Gas prices purging drivers' wallets at the pump

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MILWAUKEE (CBS 58) -- Gas prices are soaring in Wisconsin and across the country. 

AAA Director of Public Affairs Nick Jarmusz told CBS 58 drivers are starting to feel the impact of high gas prices.

"It's been quite a while, close to 10 years," Jarmusz said about the last time prices were this high locally.

Ten years ago, in 2012, Milwaukee set the record for a gallon of gas at $4.20, according to AAA.

On Monday, a gas station near St. Paul and Plankinton Avenue was just two cents short from breaking that record.

"Right now, gas prices in the Milwaukee/Waukesha area are $3.80 for regular unleaded. That's up about eight cents from yesterday, up about 50 cents from where we were this time last week," Jarmusz said.

Some gas stations in Milwaukee crossed the $4 mark on Monday.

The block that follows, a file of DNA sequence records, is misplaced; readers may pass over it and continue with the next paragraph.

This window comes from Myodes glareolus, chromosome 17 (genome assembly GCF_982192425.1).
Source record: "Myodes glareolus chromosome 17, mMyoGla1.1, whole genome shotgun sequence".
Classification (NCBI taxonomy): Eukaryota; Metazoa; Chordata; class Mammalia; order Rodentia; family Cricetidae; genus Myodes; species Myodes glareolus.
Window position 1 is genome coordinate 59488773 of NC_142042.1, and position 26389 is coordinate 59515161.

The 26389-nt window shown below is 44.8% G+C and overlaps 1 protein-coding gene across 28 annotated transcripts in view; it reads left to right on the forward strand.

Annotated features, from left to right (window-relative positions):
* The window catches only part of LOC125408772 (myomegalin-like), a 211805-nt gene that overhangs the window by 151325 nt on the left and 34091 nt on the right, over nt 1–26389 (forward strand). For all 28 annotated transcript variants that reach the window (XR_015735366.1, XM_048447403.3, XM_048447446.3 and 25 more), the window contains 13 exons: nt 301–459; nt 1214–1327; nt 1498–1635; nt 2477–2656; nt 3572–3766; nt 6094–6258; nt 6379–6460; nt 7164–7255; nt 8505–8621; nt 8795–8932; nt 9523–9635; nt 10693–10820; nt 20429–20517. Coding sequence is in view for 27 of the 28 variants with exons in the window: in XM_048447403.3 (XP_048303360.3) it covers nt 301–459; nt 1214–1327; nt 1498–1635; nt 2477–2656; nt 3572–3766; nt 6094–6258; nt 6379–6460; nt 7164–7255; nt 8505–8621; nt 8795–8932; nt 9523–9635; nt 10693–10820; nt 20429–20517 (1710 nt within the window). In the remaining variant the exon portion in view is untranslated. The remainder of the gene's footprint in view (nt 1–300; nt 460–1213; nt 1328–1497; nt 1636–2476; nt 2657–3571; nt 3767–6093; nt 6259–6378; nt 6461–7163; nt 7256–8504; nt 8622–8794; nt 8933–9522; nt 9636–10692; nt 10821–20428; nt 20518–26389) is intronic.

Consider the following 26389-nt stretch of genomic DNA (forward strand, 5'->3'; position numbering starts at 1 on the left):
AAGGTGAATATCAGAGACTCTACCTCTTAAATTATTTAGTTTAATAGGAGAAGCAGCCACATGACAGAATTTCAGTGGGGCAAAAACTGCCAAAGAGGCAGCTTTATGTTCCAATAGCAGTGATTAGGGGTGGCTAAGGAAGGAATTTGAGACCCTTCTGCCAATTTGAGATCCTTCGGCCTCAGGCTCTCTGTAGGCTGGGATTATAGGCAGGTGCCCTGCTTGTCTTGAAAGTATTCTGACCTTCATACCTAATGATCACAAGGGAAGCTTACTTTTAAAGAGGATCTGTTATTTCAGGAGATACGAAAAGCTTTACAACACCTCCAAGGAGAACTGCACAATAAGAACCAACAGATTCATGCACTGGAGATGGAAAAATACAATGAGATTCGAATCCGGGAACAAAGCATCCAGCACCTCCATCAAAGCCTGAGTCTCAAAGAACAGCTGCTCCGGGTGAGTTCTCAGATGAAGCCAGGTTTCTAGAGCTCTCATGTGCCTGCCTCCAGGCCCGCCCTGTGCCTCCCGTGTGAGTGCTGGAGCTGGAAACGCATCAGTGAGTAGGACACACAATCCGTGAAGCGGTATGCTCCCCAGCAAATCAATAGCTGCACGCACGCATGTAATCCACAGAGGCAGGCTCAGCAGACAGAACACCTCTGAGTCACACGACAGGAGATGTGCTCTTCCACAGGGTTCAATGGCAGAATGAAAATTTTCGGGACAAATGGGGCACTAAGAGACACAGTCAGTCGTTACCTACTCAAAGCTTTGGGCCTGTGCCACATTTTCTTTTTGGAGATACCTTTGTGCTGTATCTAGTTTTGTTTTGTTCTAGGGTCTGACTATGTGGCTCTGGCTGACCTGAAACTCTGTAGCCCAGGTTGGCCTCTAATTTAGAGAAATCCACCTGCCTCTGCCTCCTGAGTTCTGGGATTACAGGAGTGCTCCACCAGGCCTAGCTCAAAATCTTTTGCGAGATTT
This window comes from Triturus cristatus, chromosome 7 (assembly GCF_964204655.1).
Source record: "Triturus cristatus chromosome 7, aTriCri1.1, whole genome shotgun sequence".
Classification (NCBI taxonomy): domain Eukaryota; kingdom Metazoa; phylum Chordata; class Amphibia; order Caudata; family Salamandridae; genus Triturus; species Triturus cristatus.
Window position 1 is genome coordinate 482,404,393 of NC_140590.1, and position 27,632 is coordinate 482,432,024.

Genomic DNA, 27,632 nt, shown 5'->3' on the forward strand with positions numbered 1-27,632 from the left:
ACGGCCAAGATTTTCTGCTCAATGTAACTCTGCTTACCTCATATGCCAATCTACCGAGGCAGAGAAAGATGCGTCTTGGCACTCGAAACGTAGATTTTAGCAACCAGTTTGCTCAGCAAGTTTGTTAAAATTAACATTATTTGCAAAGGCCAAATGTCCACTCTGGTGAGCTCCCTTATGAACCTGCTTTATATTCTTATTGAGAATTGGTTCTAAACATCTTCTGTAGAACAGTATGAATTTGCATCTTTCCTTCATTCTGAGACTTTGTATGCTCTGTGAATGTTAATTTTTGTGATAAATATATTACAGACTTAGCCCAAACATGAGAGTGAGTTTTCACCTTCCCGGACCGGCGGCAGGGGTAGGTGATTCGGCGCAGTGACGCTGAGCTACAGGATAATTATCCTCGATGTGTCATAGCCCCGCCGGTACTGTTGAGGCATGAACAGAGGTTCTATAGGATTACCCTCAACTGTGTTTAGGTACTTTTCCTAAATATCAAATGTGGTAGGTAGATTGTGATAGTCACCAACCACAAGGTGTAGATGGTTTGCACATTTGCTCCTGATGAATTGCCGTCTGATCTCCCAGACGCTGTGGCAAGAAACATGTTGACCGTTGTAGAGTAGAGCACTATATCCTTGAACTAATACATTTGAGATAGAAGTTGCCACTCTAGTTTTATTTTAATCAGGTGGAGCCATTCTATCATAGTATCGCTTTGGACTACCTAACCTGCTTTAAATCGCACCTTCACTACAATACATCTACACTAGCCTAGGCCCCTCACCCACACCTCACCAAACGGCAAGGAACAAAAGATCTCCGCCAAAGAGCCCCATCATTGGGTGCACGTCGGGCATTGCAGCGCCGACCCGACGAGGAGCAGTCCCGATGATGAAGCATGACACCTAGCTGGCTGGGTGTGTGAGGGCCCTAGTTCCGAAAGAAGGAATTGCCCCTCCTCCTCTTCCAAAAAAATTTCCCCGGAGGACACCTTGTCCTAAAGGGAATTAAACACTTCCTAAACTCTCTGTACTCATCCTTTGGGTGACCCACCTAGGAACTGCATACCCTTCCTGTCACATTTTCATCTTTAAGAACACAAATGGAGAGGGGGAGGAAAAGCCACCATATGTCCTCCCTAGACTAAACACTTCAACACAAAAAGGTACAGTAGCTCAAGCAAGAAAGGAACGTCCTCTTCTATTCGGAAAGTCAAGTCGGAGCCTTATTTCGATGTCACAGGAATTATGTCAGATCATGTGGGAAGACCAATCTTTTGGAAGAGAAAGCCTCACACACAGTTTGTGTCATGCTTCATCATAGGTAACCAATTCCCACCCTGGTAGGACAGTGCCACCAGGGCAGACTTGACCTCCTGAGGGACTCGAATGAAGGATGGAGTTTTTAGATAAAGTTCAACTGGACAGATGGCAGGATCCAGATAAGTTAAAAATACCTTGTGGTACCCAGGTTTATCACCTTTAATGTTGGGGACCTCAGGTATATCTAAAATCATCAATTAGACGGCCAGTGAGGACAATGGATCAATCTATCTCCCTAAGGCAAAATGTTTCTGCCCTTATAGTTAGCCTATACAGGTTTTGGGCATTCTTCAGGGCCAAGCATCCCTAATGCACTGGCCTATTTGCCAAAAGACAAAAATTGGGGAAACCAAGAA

Prices are climbing higher and higher across the country, forcing many Americans to feel the effects of sanctions on Russia for invading Ukraine.

"Suddenly, with the loss of Russian oil, the balance has been significantly tipped in a way that we have never fully seen before," head of petroleum analysis at Gas Buddy, Patrick De Haan, said.

The purge at the pump is becoming more of a shock to drivers who are changing their behavior behind the wheel.

"Americans should be doing everything we can to reduce our consumption," De Haan said.

Experts said it's time to start doing simple things that maximize fuel efficiency.

"By sticking closer to the speed limit, you're going to save gas. You're also going to be safer," Jarmusz said.

Shopping around for lower prices is always a good idea, but something that should be done online.

"We would encourage you to not drive around looking for the lowest price," Jarmusz said. "You're probably not going to come out ahead. You're going to be burning gas to try and save money on gas."

Experts predict gas prices will continue to increase throughout the beginning of the week before slowing down. However, the market is known to change quickly. So, it's hard to say when the surge will hit its peak or come to an end.

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